Tuesday, February 26, 2019

David Boyle: The Lib Dems should act decisively and join The Independent Group now

My old friend David Boyle has stirred things up with an article on the Guardian website this morning:
So this is what I believe Vince Cable should do. As soon as possible, the Lib Dems should join the Independent Group in parliament. I suggest this partly for the good of the independents. 
Joining the 11 Lib Dems (plus Stephen Lloyd, who resigned the whip recently, but who would surely then follow suit) would double their size and give them momentum. The new group would then be almost two-thirds of the way to becoming the third largest party (currently the SNP with 35 seats), and closer to the public funding attached for policymaking. 
I am not suggesting that there should cease to be a Lib Dem group. I see no reason why they should not be a party in their own right, as the Co-operative party manages to be within Labour.
Debate has been raging in the comments on a post on Liberal Democrat Voice ever since.

Last time I met David we reminisced about the sense of being a moral crusade that the Lib Dems had in the 1990s under Paddy Ashdown.

But I suspect that, like me, he fell in love with the Liberal Party and has always seen the Lib Dems as a something of a flag of convenience.

Certainly, for myself, I am surprised whenever someone replies to one of my regular complaints that the Lib Dems have no philosophy by quoting the preamble to our constitution as though it is a knockdown argument.

To me that preamble has always read like what it was: something put together in a hurry in an attempt to please two very different parties that were merging. How you apply it to an issue to find the principled Lib Dem view, I have no idea.

But wouldn't the distinctiveness of the Lib Dems be lost if we threw in out lot with The Independent Group?

David's reply to that is:
The truth is – though it breaks my heart to say so – the Lib Dems these days have no obvious distinctiveness to lose, and must face up to that.
If that sounds harsh, I find I wrote something similar the other day:
Commentators used to accuse the Liberal Party of living off the intellectual capital of the Grimond years. Sometimes I wonder if the Lib Dems have any intellectual capital at all.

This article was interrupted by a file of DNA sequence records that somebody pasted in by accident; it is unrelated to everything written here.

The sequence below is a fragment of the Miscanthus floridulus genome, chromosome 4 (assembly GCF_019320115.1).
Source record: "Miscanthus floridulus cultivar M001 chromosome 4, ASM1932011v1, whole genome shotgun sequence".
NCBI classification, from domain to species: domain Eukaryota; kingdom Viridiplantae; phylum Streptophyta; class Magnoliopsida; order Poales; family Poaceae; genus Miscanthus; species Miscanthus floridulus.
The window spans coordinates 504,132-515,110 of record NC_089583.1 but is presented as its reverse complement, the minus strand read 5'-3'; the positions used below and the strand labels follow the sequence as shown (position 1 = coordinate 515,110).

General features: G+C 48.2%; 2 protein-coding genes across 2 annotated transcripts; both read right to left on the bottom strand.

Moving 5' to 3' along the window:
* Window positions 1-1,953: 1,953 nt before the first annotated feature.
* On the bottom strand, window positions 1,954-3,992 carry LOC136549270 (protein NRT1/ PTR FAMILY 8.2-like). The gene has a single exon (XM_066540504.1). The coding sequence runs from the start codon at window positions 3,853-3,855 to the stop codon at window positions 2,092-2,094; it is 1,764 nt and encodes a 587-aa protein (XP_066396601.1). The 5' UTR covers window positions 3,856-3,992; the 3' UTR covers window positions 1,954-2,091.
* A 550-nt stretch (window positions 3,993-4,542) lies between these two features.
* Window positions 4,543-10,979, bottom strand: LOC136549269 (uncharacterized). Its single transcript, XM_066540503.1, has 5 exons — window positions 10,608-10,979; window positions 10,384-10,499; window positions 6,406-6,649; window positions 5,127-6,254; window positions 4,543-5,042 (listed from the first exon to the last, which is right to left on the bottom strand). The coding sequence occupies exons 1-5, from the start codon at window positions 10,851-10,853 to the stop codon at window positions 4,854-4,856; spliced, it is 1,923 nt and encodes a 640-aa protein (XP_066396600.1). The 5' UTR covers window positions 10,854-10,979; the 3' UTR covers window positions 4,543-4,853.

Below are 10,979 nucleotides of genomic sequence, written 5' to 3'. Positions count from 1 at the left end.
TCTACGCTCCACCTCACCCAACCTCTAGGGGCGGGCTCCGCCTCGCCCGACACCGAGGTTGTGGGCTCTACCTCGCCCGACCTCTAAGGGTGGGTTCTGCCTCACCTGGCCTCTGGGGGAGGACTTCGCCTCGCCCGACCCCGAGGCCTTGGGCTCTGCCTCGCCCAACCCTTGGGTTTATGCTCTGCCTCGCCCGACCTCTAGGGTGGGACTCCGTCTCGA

But I won't be supporting David's call. In part because I am not sure the TIGgers will last: in part because I am not sure they will allow us to join. But mostly because I am far from convinced that they offer much of a way forward.

As I wrote in the same post:
Just for starters, we need to rebuild local democracy and our public services, reform our democracy and put the environment at the heart of our politics. 
Is this really the group do it?
You could, or course, ask the same thing of the Lib Dems.

It may be that the Lib Dems' position is so precarious that we will be forced into seeking such an arrangement if the TIGgers remain on the scene for a few years,
Featured on Liberal Democrat Voice
But there is a deal of ruin in a political party and the Lib Dems are not finished quite yet.


Phil Wainewright said...

Personally, I always keep an excerpt from the preamble in my pocket as a talisman against the siren voices of those of a different political stripe. If only Nick Clegg and some of his colleagues had done the same during the Coalition years, we might be in a different place today.

Anonymous said...

It's hard to discern any real passion or enthusiasm within the Party these days beyond the fervour for a second referendum. When taht is settled, one way or the other, what *will* they care about, given that our policy review and approval programme is so very random. The famous Preamble seems to be most energetically used by the omnipresent, few nut noisy, adherents of diverse substances and behaviours (separately or collectively) to compel the Party to act as a Trojan (and Hobby!) Horse to place themselves beyond any reasonable scrutiny or criticism.

I find it amusing, too, how tribalistic those on LibDem Voice who are normally so against tribalism in politics are being about TIG. #

A depressing time to be a longstanding member.

Phil Beesley said...

The word "if" does not appear in the preamble to the Lib Dem constitution; "but" appears twice and "when" once. The preamble is more decisive or imperative about liberalism than anything in more practical documents. It helps people to understand how Lib Dems approach the world, before pragmatism is necessary, before the author writes "but" in a policy statement.

When the Council for Social Democracy was established, Liberals could look at the CSD and see an instinctive liberal who had helped implement Liberal Party policy (Jenkins), two prominent social democrats with liberal tendencies and that other bloke who has since made a contribution to liberalism.

The TIG outfit is nothing like the CSD. For a start the small L liberals, of the three MPs most displaced within their former parties, two are ex-Tories.
We can assume that the TIGs are badly informed or trying to avoid media attention. 15 years ago I attended a conference where one of the contributors was a company called "/net", which for multiple reasons is one of the dumbest names for a tech firm. You can't find it using a search engine. "The Independent Group" is almost invisible to search engines.